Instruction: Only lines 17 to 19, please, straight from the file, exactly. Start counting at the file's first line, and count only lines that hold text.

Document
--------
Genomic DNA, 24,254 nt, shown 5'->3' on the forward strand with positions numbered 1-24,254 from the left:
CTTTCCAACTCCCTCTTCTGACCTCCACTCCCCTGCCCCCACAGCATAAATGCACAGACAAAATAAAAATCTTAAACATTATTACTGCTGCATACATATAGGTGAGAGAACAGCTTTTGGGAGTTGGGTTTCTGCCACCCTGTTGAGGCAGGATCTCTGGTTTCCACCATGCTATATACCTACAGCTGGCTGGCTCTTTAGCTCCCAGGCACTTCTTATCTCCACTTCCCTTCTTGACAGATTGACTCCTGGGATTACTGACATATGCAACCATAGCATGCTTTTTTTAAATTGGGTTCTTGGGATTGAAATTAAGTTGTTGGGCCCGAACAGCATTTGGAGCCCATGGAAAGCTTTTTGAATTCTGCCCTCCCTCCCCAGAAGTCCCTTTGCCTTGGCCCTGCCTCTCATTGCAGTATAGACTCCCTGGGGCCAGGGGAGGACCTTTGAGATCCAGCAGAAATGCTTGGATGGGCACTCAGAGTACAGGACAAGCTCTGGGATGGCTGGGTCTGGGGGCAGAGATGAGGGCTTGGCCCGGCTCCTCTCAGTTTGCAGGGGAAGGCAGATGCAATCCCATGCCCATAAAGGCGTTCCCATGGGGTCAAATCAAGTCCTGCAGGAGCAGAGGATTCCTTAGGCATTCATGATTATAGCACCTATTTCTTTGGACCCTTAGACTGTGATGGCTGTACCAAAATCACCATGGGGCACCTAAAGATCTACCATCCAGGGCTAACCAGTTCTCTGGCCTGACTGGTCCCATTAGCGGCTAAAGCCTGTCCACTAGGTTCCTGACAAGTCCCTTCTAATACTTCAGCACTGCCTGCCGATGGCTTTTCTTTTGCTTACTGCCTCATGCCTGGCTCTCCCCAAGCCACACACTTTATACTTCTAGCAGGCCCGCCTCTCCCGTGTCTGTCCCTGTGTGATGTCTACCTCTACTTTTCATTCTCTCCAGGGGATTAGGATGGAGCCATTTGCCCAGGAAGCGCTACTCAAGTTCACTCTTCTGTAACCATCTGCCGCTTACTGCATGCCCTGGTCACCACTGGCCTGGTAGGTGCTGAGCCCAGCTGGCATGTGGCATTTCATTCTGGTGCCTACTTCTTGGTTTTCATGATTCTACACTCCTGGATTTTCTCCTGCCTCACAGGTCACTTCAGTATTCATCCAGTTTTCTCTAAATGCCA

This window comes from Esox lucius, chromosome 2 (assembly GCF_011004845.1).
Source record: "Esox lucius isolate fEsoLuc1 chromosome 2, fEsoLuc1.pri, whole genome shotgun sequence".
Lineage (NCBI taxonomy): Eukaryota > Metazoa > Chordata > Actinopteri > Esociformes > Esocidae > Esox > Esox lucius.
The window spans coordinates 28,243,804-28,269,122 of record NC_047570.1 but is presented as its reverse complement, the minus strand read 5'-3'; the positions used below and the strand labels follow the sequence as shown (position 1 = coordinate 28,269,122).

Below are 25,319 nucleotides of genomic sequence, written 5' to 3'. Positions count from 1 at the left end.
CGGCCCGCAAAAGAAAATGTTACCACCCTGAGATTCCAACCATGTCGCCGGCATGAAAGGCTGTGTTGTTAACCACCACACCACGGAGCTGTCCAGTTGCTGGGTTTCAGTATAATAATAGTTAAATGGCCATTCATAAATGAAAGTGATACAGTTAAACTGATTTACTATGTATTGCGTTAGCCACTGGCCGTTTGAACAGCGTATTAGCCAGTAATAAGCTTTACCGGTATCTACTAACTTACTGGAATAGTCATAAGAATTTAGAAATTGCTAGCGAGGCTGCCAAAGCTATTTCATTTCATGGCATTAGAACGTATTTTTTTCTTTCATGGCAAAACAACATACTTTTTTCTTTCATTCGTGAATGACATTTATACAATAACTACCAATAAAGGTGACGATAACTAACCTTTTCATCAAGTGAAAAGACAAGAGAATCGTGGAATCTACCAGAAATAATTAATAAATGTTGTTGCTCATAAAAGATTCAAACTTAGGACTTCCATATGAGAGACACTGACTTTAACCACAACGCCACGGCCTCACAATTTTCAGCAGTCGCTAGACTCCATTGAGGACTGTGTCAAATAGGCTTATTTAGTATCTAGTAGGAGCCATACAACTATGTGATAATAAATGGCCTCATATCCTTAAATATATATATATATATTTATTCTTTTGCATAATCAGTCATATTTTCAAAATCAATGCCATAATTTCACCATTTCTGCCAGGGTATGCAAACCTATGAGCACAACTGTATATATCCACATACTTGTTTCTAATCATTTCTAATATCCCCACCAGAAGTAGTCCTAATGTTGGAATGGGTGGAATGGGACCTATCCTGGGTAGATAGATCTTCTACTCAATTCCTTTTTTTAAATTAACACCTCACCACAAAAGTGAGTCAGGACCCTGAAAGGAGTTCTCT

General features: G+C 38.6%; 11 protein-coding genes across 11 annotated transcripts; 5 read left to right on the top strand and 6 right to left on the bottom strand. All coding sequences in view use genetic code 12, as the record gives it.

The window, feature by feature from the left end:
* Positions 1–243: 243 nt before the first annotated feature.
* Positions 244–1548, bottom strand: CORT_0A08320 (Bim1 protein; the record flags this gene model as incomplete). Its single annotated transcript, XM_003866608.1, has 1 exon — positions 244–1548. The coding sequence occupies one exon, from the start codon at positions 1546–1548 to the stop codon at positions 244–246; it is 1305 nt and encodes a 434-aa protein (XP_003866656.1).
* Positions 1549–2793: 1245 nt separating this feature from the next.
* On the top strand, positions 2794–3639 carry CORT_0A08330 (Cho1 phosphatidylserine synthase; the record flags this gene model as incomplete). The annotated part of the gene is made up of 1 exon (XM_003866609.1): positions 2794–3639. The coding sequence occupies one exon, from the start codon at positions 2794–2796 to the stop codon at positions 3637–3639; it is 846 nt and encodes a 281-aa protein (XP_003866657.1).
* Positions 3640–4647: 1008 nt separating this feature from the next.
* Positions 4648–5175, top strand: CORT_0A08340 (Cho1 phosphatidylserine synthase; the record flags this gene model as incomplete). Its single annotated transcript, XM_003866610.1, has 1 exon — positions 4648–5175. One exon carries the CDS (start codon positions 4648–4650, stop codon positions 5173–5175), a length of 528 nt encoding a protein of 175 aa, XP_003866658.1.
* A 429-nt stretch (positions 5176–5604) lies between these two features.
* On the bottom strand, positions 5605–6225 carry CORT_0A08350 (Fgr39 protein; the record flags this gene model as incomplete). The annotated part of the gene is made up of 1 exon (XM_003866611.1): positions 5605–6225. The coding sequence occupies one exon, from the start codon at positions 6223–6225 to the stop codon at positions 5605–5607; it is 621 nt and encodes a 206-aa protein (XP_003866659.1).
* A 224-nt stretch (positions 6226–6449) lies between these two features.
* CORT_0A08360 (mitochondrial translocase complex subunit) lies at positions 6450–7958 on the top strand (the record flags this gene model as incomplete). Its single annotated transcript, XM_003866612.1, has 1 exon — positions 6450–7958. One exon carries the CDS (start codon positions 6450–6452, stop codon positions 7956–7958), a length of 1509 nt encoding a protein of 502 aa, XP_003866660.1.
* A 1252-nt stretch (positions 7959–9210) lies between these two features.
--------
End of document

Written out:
* A 429-nt stretch (positions 5176–5604) lies between these two features.
* On the bottom strand, positions 5605–6225 carry CORT_0A08350 (Fgr39 protein; the record flags this gene model as incomplete). The annotated part of the gene is made up of 1 exon (XM_003866611.1): positions 5605–6225. The coding sequence occupies one exon, from the start codon at positions 6223–6225 to the stop codon at positions 5605–5607; it is 621 nt and encodes a 206-aa protein (XP_003866659.1).
* A 224-nt stretch (positions 6226–6449) lies between these two features.